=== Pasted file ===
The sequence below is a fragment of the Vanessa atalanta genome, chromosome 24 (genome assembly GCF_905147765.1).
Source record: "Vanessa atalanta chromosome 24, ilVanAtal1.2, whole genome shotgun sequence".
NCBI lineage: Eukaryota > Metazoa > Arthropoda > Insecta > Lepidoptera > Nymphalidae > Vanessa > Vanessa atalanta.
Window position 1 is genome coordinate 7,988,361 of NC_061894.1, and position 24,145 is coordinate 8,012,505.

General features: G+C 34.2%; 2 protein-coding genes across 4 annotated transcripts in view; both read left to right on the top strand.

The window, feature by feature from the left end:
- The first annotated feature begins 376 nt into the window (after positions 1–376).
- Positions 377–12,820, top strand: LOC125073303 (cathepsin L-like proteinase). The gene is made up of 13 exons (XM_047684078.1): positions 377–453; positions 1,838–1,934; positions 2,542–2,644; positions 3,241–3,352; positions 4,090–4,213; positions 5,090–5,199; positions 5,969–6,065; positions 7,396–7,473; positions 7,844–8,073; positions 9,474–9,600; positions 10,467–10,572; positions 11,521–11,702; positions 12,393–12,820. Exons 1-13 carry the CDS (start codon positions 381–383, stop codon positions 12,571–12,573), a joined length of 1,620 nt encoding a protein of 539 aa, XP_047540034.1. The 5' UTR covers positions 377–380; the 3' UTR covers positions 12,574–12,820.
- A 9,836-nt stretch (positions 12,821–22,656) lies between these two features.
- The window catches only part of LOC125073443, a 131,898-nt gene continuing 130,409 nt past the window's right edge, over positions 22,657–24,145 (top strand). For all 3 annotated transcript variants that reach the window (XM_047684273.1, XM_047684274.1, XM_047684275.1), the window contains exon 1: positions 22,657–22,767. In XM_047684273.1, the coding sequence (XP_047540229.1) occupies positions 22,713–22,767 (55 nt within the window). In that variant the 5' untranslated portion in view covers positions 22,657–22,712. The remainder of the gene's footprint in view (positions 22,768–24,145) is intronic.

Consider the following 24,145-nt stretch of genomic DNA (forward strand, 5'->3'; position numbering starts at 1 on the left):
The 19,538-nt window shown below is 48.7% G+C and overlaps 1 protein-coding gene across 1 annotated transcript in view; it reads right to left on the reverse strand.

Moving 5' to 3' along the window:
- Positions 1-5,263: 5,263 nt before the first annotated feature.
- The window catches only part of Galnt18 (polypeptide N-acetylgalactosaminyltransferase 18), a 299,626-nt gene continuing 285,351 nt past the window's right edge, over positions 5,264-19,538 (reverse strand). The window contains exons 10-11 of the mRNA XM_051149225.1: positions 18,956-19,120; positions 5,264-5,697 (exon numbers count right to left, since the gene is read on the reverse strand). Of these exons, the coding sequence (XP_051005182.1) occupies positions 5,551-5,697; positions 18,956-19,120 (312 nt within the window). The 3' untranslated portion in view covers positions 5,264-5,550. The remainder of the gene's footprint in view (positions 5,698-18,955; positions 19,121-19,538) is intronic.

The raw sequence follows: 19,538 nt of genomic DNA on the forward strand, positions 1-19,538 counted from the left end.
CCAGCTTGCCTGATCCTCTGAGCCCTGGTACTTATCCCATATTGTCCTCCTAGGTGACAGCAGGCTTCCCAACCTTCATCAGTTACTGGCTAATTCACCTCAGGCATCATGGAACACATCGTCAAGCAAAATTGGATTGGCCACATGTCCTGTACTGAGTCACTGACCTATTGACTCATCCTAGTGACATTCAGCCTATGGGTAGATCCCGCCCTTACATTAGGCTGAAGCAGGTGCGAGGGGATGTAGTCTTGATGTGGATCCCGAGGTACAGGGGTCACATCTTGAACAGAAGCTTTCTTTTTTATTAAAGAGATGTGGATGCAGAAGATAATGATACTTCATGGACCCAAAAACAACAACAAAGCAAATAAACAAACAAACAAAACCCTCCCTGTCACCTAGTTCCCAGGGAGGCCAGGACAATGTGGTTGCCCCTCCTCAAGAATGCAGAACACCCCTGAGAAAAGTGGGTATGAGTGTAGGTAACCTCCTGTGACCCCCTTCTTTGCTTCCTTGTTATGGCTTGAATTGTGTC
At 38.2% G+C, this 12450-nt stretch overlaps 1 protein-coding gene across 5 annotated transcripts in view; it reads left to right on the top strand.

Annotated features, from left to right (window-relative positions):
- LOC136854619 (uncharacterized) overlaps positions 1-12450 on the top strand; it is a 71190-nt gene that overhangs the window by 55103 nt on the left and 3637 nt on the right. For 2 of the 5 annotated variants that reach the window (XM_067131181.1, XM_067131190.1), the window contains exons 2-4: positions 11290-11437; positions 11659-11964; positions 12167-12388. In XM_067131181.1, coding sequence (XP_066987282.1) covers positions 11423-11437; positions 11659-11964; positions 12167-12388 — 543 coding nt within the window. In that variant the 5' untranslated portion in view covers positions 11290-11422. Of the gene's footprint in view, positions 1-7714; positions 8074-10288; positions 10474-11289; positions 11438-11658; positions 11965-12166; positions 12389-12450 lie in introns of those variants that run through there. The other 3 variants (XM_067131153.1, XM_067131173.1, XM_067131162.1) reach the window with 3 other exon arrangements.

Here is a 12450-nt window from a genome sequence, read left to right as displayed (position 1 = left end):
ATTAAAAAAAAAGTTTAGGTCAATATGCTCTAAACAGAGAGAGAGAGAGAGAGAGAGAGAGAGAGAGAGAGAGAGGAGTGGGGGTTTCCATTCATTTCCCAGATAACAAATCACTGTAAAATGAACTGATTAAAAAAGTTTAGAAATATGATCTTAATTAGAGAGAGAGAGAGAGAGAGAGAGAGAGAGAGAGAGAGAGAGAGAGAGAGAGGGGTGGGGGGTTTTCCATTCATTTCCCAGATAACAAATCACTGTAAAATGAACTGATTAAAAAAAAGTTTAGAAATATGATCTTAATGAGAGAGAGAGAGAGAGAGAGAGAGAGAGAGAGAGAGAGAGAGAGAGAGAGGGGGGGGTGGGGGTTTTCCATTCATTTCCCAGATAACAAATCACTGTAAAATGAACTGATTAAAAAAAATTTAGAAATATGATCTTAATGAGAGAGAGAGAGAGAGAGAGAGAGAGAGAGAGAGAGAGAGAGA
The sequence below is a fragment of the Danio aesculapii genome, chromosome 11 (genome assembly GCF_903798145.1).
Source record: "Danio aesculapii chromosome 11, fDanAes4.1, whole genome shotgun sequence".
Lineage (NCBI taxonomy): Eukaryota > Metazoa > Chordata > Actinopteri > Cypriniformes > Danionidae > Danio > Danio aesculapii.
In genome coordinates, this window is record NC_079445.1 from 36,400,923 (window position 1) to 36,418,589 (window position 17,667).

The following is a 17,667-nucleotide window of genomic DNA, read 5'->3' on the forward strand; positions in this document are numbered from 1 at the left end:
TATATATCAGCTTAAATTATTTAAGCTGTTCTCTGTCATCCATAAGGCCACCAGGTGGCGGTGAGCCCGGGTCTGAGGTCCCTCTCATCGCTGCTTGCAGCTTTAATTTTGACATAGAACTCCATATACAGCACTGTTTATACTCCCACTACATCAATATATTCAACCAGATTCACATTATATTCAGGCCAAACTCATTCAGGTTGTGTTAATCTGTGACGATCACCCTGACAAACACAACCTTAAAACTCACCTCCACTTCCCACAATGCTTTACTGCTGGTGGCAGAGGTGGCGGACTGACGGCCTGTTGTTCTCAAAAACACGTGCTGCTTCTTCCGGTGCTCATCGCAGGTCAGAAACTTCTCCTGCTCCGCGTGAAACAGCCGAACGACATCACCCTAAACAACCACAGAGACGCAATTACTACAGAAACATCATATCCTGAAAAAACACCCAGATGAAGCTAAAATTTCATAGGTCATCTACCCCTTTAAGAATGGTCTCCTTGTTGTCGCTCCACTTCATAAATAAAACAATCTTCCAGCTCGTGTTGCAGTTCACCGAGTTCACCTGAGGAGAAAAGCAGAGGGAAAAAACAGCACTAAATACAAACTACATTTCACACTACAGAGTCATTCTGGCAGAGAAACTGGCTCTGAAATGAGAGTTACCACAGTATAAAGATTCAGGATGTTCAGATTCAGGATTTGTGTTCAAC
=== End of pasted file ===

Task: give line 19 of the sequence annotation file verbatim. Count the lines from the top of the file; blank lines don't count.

Annotated features, from left to right (window-relative positions):